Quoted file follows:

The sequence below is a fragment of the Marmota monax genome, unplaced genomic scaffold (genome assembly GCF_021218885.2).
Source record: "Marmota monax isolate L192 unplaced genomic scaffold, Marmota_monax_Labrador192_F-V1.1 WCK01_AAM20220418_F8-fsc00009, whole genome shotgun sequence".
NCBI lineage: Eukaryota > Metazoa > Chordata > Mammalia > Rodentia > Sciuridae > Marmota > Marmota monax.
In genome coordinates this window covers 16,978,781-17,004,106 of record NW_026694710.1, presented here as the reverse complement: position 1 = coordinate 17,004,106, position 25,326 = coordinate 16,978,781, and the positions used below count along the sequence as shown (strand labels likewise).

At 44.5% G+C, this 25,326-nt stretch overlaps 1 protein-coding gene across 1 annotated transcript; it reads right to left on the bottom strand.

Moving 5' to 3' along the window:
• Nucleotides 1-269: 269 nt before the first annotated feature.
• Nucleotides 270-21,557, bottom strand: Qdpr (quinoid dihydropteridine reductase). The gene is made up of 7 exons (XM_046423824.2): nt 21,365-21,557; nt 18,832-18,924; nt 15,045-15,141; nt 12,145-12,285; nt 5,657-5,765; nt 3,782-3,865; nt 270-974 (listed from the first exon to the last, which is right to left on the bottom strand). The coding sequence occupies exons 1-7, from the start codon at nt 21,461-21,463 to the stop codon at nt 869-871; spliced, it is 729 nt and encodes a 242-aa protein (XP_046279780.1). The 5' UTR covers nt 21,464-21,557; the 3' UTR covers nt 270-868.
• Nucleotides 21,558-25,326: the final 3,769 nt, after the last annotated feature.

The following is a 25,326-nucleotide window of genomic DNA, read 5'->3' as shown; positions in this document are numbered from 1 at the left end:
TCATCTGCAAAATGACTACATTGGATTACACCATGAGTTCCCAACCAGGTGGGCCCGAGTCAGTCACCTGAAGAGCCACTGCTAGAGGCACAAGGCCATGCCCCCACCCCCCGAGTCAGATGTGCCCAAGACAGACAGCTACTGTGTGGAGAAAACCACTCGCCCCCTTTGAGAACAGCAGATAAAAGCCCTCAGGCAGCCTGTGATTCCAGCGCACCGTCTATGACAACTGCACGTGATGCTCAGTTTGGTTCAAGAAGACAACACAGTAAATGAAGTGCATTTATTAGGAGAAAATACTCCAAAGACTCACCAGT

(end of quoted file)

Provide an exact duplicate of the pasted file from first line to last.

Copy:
The sequence below is a fragment of the Marmota monax genome, unplaced genomic scaffold (genome assembly GCF_021218885.2).
Source record: "Marmota monax isolate L192 unplaced genomic scaffold, Marmota_monax_Labrador192_F-V1.1 WCK01_AAM20220418_F8-fsc00009, whole genome shotgun sequence".
NCBI lineage: Eukaryota > Metazoa > Chordata > Mammalia > Rodentia > Sciuridae > Marmota > Marmota monax.
In genome coordinates this window covers 16,978,781-17,004,106 of record NW_026694710.1, presented here as the reverse complement: position 1 = coordinate 17,004,106, position 25,326 = coordinate 16,978,781, and the positions used below count along the sequence as shown (strand labels likewise).

At 44.5% G+C, this 25,326-nt stretch overlaps 1 protein-coding gene across 1 annotated transcript; it reads right to left on the bottom strand.

Moving 5' to 3' along the window:
• Nucleotides 1-269: 269 nt before the first annotated feature.
• Nucleotides 270-21,557, bottom strand: Qdpr (quinoid dihydropteridine reductase). The gene is made up of 7 exons (XM_046423824.2): nt 21,365-21,557; nt 18,832-18,924; nt 15,045-15,141; nt 12,145-12,285; nt 5,657-5,765; nt 3,782-3,865; nt 270-974 (listed from the first exon to the last, which is right to left on the bottom strand). The coding sequence occupies exons 1-7, from the start codon at nt 21,461-21,463 to the stop codon at nt 869-871; spliced, it is 729 nt and encodes a 242-aa protein (XP_046279780.1). The 5' UTR covers nt 21,464-21,557; the 3' UTR covers nt 270-868.
• Nucleotides 21,558-25,326: the final 3,769 nt, after the last annotated feature.

The following is a 25,326-nucleotide window of genomic DNA, read 5'->3' as shown; positions in this document are numbered from 1 at the left end:
TCATCTGCAAAATGACTACATTGGATTACACCATGAGTTCCCAACCAGGTGGGCCCGAGTCAGTCACCTGAAGAGCCACTGCTAGAGGCACAAGGCCATGCCCCCACCCCCCGAGTCAGATGTGCCCAAGACAGACAGCTACTGTGTGGAGAAAACCACTCGCCCCCTTTGAGAACAGCAGATAAAAGCCCTCAGGCAGCCTGTGATTCCAGCGCACCGTCTATGACAACTGCACGTGATGCTCAGTTTGGTTCAAGAAGACAACACAGTAAATGAAGTGCATTTATTAGGAGAAAATACTCCAAAGACTCACCAGT